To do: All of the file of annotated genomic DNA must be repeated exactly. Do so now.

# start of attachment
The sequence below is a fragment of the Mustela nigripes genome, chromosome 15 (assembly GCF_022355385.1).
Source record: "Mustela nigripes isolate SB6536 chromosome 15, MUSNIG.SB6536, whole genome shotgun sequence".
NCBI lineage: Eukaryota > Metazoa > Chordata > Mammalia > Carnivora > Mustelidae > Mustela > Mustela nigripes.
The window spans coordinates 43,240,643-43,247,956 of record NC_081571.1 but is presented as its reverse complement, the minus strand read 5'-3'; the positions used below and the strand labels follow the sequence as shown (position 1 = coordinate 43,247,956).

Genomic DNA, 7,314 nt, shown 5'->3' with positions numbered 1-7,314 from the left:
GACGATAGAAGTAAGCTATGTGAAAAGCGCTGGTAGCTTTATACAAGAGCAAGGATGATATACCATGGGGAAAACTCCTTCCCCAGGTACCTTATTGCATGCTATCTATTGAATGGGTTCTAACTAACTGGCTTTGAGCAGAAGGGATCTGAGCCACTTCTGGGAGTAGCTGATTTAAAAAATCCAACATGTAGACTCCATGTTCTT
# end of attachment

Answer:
The sequence below is a fragment of the Mustela nigripes genome, chromosome 15 (assembly GCF_022355385.1).
Source record: "Mustela nigripes isolate SB6536 chromosome 15, MUSNIG.SB6536, whole genome shotgun sequence".
NCBI lineage: Eukaryota > Metazoa > Chordata > Mammalia > Carnivora > Mustelidae > Mustela > Mustela nigripes.
The window spans coordinates 43,240,643-43,247,956 of record NC_081571.1 but is presented as its reverse complement, the minus strand read 5'-3'; the positions used below and the strand labels follow the sequence as shown (position 1 = coordinate 43,247,956).

Genomic DNA, 7,314 nt, shown 5'->3' with positions numbered 1-7,314 from the left:
GACGATAGAAGTAAGCTATGTGAAAAGCGCTGGTAGCTTTATACAAGAGCAAGGATGATATACCATGGGGAAAACTCCTTCCCCAGGTACCTTATTGCATGCTATCTATTGAATGGGTTCTAACTAACTGGCTTTGAGCAGAAGGGATCTGAGCCACTTCTGGGAGTAGCTGATTTAAAAAATCCAACATGTAGACTCCATGTTCTT